It was previously announced by Nokia that unauthorized access to its servers will soon be implemented come the end of January 2013:
“Nokia will close the connection to the Nokia Firmware Repository during the month of January 2013 and will integrate access
control.Then, to access the Nokia Firmware Repository will need to login at Nokia OnlineDuring the transition phase (December 2012-January
2013) and the open channel, both the subject with the restriction will be open, but the open channel will be closed at the end of January 2013.”
Until today, everything was still working. When I tried to access NaviFirm+ to check for some firmware, I was greeted by this message right after I cleared its cache:
Secondly, Reuters is reporting:
Nokia Oyj said it won a court injunction that would prevent rival HTC Corp from using microphone components made by STMicroelectronics NV in HTC One phones. The Finnish phone maker said in a statement announcing the decision by the Amsterdam District Court that the microphone components were invented by Nokia and manufactured exclusively for Nokia phones.
"HTC has no license or authorization from Nokia to use these microphones or the Nokia technologies from which they have been developed," Nokia said.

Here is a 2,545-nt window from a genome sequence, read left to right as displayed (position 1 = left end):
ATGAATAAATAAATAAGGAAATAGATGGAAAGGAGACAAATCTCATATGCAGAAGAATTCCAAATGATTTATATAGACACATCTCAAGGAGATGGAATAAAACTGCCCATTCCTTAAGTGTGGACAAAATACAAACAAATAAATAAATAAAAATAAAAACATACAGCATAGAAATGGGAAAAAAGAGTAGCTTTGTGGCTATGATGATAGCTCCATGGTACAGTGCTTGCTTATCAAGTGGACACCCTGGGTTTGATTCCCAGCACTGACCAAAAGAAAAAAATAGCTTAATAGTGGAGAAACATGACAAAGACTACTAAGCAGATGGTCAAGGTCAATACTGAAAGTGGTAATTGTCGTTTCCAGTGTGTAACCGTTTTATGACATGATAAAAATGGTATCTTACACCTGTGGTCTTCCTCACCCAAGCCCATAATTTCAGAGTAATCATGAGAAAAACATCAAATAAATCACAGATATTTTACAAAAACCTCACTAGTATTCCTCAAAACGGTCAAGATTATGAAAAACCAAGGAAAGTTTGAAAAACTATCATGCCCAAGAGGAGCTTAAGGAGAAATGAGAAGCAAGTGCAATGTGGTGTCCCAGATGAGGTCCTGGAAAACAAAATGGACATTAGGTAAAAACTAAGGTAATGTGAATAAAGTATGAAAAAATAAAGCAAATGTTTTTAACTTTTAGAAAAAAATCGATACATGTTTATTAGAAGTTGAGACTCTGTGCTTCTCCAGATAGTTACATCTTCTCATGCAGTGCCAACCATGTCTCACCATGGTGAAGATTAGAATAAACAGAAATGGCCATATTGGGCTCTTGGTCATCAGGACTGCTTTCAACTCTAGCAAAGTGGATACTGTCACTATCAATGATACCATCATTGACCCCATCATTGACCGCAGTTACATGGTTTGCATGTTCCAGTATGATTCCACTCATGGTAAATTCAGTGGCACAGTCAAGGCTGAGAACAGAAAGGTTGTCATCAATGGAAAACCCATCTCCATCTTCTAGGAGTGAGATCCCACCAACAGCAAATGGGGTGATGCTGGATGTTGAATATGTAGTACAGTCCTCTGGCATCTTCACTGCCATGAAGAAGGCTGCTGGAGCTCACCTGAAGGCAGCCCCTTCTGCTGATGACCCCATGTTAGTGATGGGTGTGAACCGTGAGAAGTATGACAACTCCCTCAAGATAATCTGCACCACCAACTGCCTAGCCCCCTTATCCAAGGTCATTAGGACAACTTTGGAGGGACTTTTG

It said the injunction was effective until March 2014 and would prevent ST Micro from selling the components to Taiwan's HTC globally. Such a decision could create further headaches for HTC, which has already struggled with component shortages for its flagship HTC One smartphone.
HTC said it was disappointed with the decision. "We are considering whether it will have any impact on our business and we will explore alternative solutions immediately" HTC said in an emailed statement.
...In addition to the latest case, Nokia has filed about 40 patent infringement cases against HTC.
This does seem like a corporate cock-up on a huge scale, with ST Micro doing a component deal with HTC that it had no right to make.
The HAAC microphones were first used in Nokia's 808 PureView, running Symbian, followed by most of the company's Windows Phone 8 devices. As proof of its allegations and a basis for the injunction, Nokia posted this comparison image of the HAAC microphones in the Lumia 720 and the HTC One:
It's likely that HTC will now face the same injunctions in other markets and it would do well to settle/license somehow, and fast. Re-engineering the One to use a different microphone component will take months to get the revised hardware onto the market, and the HTC One is already about to face a savage High Street battle with the Galaxy S4.